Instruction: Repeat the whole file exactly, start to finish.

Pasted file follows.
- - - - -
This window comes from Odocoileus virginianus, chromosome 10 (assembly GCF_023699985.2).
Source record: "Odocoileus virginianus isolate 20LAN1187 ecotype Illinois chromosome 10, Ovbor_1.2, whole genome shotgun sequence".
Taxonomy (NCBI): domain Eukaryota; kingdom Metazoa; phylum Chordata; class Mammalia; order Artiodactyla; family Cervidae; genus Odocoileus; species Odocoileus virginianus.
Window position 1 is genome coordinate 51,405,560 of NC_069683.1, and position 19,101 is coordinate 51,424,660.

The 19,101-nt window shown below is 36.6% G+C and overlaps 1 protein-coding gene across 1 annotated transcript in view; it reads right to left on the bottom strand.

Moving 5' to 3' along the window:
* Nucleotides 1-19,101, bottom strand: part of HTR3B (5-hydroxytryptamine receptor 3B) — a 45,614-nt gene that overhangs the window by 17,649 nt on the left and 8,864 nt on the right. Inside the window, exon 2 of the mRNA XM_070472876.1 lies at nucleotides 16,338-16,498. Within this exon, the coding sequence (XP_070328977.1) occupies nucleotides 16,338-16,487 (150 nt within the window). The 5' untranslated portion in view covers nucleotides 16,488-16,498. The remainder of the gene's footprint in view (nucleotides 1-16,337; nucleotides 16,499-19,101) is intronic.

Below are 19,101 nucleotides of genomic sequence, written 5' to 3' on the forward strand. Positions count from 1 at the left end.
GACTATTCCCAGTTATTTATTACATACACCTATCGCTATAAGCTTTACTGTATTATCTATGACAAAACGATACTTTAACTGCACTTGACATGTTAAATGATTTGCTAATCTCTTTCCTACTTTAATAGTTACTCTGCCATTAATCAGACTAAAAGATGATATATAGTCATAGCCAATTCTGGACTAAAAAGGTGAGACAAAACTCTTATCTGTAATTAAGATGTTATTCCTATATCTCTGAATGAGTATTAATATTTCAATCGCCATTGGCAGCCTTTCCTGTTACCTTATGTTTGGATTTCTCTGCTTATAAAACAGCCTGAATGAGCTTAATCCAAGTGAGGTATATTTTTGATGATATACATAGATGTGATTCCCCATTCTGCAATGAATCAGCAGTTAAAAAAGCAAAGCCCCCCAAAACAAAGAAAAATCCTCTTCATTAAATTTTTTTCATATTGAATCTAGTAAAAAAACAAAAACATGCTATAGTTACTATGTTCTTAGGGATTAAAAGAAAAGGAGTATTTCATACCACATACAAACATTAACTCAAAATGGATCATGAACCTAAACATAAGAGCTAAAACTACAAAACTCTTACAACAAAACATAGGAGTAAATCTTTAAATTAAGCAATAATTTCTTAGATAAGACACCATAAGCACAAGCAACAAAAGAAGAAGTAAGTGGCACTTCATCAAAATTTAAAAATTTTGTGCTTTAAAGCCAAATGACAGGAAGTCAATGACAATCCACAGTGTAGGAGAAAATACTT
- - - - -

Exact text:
This window comes from Odocoileus virginianus, chromosome 10 (assembly GCF_023699985.2).
Source record: "Odocoileus virginianus isolate 20LAN1187 ecotype Illinois chromosome 10, Ovbor_1.2, whole genome shotgun sequence".
Taxonomy (NCBI): domain Eukaryota; kingdom Metazoa; phylum Chordata; class Mammalia; order Artiodactyla; family Cervidae; genus Odocoileus; species Odocoileus virginianus.
Window position 1 is genome coordinate 51,405,560 of NC_069683.1, and position 19,101 is coordinate 51,424,660.

The 19,101-nt window shown below is 36.6% G+C and overlaps 1 protein-coding gene across 1 annotated transcript in view; it reads right to left on the bottom strand.

Moving 5' to 3' along the window:
* Nucleotides 1-19,101, bottom strand: part of HTR3B (5-hydroxytryptamine receptor 3B) — a 45,614-nt gene that overhangs the window by 17,649 nt on the left and 8,864 nt on the right. Inside the window, exon 2 of the mRNA XM_070472876.1 lies at nucleotides 16,338-16,498. Within this exon, the coding sequence (XP_070328977.1) occupies nucleotides 16,338-16,487 (150 nt within the window). The 5' untranslated portion in view covers nucleotides 16,488-16,498. The remainder of the gene's footprint in view (nucleotides 1-16,337; nucleotides 16,499-19,101) is intronic.

Below are 19,101 nucleotides of genomic sequence, written 5' to 3' on the forward strand. Positions count from 1 at the left end.
GACTATTCCCAGTTATTTATTACATACACCTATCGCTATAAGCTTTACTGTATTATCTATGACAAAACGATACTTTAACTGCACTTGACATGTTAAATGATTTGCTAATCTCTTTCCTACTTTAATAGTTACTCTGCCATTAATCAGACTAAAAGATGATATATAGTCATAGCCAATTCTGGACTAAAAAGGTGAGACAAAACTCTTATCTGTAATTAAGATGTTATTCCTATATCTCTGAATGAGTATTAATATTTCAATCGCCATTGGCAGCCTTTCCTGTTACCTTATGTTTGGATTTCTCTGCTTATAAAACAGCCTGAATGAGCTTAATCCAAGTGAGGTATATTTTTGATGATATACATAGATGTGATTCCCCATTCTGCAATGAATCAGCAGTTAAAAAAGCAAAGCCCCCCAAAACAAAGAAAAATCCTCTTCATTAAATTTTTTTCATATTGAATCTAGTAAAAAAACAAAAACATGCTATAGTTACTATGTTCTTAGGGATTAAAAGAAAAGGAGTATTTCATACCACATACAAACATTAACTCAAAATGGATCATGAACCTAAACATAAGAGCTAAAACTACAAAACTCTTACAACAAAACATAGGAGTAAATCTTTAAATTAAGCAATAATTTCTTAGATAAGACACCATAAGCACAAGCAACAAAAGAAGAAGTAAGTGGCACTTCATCAAAATTTAAAAATTTTGTGCTTTAAAGCCAAATGACAGGAAGTCAATGACAATCCACAGTGTAGGAGAAAATACTT